I set up my presentation, and I was ready to blow them away.
“That’s a wonderful idea, but I’m not sure if it is something we should be focused on right now.”
I felt my head throb with every word. I have been rejected before, but I hate it more each time. I thanked each boss for their time and ushered myself out of the room. I practically sprinted to my desk to avoid the possibility of anyone seeing vulnerability on my face.
Once I reached the comfortable threshold of my desk, I fell into my chair and threw my face in my hands.
For a second, I thought I was hearing my inner monologue in real life, but it came from across the wall of my cubicle.
He knocked his glass water bottle off the table, and it hit the ground. Shards of glass mixed with iced tea covered the floor beneath our desks. He immediately shot up, looked at the mess, then me, then the mess again. He opened his mouth to speak, but after a quick consideration for the growing puddle on the ground, he ran to the bathroom instead.
I reached into one of my desk drawers to grab a handful of napkins to help with the spill. I placed a few in the puddle and started trying to collect the tea while also carefully dodging glass. My pointed foot danced circles in the tea, making a small effort to collect as much liquid as I could.
He returned with an armful of brown paper towels to finish the job. He was less careful about the glass shards, most likely due to embarrassment and the need to clean up the spill as quickly as he could. I could tell he was humiliated because a cherry red stain cascaded across the sharp features on his face.
“I’m so sorry,” he said while continuing to clean. His face remained fixated on the spill, maybe too embarrassed to let the world see.
“Don’t worry about it. I’m fine.” I smiled, but he never looked up to see. “It happens all the time here. I’m sure no one cares that much.”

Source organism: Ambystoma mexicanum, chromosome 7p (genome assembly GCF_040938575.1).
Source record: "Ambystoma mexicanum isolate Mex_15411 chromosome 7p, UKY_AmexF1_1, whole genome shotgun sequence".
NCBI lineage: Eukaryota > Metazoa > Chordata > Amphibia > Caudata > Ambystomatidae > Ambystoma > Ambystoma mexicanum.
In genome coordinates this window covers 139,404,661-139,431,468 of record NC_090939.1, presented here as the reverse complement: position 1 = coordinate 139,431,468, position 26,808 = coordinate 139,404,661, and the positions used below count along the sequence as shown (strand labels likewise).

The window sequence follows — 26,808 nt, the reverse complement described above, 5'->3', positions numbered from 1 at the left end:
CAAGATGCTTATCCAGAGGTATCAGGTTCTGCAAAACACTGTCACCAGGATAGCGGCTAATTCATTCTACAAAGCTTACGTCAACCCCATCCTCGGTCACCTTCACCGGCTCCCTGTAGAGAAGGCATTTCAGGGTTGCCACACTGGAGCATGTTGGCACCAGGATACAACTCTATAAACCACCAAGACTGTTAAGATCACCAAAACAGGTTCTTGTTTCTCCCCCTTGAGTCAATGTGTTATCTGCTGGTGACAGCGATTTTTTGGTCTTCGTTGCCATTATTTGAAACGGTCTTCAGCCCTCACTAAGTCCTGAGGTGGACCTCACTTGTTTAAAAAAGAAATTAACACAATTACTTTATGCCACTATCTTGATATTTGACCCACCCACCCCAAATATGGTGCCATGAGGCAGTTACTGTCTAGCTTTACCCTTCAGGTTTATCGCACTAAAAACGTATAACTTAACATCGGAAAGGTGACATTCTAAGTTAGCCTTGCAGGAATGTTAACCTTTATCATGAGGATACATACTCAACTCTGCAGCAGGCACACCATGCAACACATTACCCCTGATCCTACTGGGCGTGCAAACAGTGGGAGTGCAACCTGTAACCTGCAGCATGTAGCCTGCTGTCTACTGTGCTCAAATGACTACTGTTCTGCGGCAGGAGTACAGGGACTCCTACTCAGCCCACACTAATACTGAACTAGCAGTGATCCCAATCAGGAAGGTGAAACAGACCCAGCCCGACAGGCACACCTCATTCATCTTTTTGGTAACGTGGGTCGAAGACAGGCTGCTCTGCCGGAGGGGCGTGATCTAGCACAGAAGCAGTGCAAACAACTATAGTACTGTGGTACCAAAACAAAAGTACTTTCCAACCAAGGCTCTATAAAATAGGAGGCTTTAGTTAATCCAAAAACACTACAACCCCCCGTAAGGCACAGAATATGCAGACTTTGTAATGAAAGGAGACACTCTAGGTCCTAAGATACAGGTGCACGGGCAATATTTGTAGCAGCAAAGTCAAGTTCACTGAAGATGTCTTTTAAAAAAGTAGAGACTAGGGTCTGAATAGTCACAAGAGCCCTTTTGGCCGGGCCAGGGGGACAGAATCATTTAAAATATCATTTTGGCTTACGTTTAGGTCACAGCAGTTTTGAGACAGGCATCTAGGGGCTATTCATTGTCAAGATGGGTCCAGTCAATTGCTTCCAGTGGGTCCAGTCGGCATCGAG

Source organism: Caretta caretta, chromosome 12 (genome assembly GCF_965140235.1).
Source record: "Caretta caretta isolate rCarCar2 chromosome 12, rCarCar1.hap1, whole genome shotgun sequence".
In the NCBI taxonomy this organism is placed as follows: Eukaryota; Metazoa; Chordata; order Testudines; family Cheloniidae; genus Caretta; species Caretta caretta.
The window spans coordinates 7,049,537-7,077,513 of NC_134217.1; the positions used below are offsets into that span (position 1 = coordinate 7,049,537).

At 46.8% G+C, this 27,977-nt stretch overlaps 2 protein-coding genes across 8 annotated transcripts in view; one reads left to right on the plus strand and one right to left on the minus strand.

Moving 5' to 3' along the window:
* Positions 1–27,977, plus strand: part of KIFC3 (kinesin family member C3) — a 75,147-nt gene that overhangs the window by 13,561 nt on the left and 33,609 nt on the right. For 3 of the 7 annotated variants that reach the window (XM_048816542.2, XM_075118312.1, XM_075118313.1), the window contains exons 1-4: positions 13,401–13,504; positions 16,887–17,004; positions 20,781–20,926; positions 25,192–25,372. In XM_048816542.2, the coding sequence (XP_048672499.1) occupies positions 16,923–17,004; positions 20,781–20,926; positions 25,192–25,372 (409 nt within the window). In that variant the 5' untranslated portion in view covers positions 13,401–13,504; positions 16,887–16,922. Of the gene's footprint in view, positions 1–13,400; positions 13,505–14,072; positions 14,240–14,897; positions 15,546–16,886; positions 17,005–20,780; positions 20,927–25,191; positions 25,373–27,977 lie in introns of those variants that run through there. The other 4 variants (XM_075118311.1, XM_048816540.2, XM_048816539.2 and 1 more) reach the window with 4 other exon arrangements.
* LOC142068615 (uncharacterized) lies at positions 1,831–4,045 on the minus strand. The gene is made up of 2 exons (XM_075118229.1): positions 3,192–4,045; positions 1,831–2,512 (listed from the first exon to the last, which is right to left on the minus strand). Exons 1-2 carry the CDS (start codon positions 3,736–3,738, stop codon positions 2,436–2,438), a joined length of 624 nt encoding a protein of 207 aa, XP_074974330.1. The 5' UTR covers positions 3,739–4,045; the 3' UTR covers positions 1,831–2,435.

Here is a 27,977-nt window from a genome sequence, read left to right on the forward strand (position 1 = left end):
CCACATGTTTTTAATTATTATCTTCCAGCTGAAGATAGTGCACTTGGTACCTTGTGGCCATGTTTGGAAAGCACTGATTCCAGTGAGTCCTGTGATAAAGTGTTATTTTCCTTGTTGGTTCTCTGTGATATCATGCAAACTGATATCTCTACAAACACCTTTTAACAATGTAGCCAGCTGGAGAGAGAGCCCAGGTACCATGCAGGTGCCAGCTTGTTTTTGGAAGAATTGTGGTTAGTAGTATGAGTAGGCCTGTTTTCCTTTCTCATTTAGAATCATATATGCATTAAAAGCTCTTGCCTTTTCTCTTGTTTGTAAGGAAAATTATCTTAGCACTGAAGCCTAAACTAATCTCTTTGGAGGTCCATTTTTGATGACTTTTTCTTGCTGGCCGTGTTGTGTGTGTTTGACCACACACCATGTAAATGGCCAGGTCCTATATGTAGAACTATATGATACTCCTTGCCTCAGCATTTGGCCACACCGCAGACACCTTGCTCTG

He looked up. The inner parts of his eyebrows stayed raised. From the top half of his face, worry remained to dictate his emotions, but the lower half allowed a small smirk to form. It seemed as if his face did not know how to pick an expression, but his boyish clumsiness let a small laugh stir in my chest.
“You think you’ve got it from here?” I gestured to the sticky residue left from the tea spill.
“Yeah. I think I do.” He got off the floor and headed back to the bathroom.
My eyes followed him. How long has he worked here? I never even knew when he had arrived. His desk was always occupied, yet I don’t remember any conversations with him. Typically, I did not pay much attention to my coworkers unless I needed to consult them on something. More often than not, I prefer to work alone. Nonetheless, I now knew this stranger who I’d been sitting across. I never noticed it before, but I had never formally introduced myself. Did someone ever introduce us? I tried to rack my brain to think of a time when I could have said something to him. Maybe we’ve said a passing greeting in the elevator or the kitchen. He sits right across from me, yet today was the first day I realize that he existed.
And now we’ve met.